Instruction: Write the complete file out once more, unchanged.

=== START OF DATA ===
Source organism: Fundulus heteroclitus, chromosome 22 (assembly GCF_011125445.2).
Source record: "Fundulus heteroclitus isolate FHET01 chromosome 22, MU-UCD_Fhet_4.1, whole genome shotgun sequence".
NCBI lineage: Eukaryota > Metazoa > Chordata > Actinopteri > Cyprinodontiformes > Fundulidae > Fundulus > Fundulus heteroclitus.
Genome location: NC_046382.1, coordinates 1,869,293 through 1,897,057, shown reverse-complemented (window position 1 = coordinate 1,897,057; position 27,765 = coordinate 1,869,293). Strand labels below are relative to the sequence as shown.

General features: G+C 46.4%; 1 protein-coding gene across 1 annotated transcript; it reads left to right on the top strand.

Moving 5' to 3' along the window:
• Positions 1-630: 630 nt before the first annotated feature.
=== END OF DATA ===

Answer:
Source organism: Fundulus heteroclitus, chromosome 22 (assembly GCF_011125445.2).
Source record: "Fundulus heteroclitus isolate FHET01 chromosome 22, MU-UCD_Fhet_4.1, whole genome shotgun sequence".
NCBI lineage: Eukaryota > Metazoa > Chordata > Actinopteri > Cyprinodontiformes > Fundulidae > Fundulus > Fundulus heteroclitus.
Genome location: NC_046382.1, coordinates 1,869,293 through 1,897,057, shown reverse-complemented (window position 1 = coordinate 1,897,057; position 27,765 = coordinate 1,869,293). Strand labels below are relative to the sequence as shown.

General features: G+C 46.4%; 1 protein-coding gene across 1 annotated transcript; it reads left to right on the top strand.

Moving 5' to 3' along the window:
• Positions 1-630: 630 nt before the first annotated feature.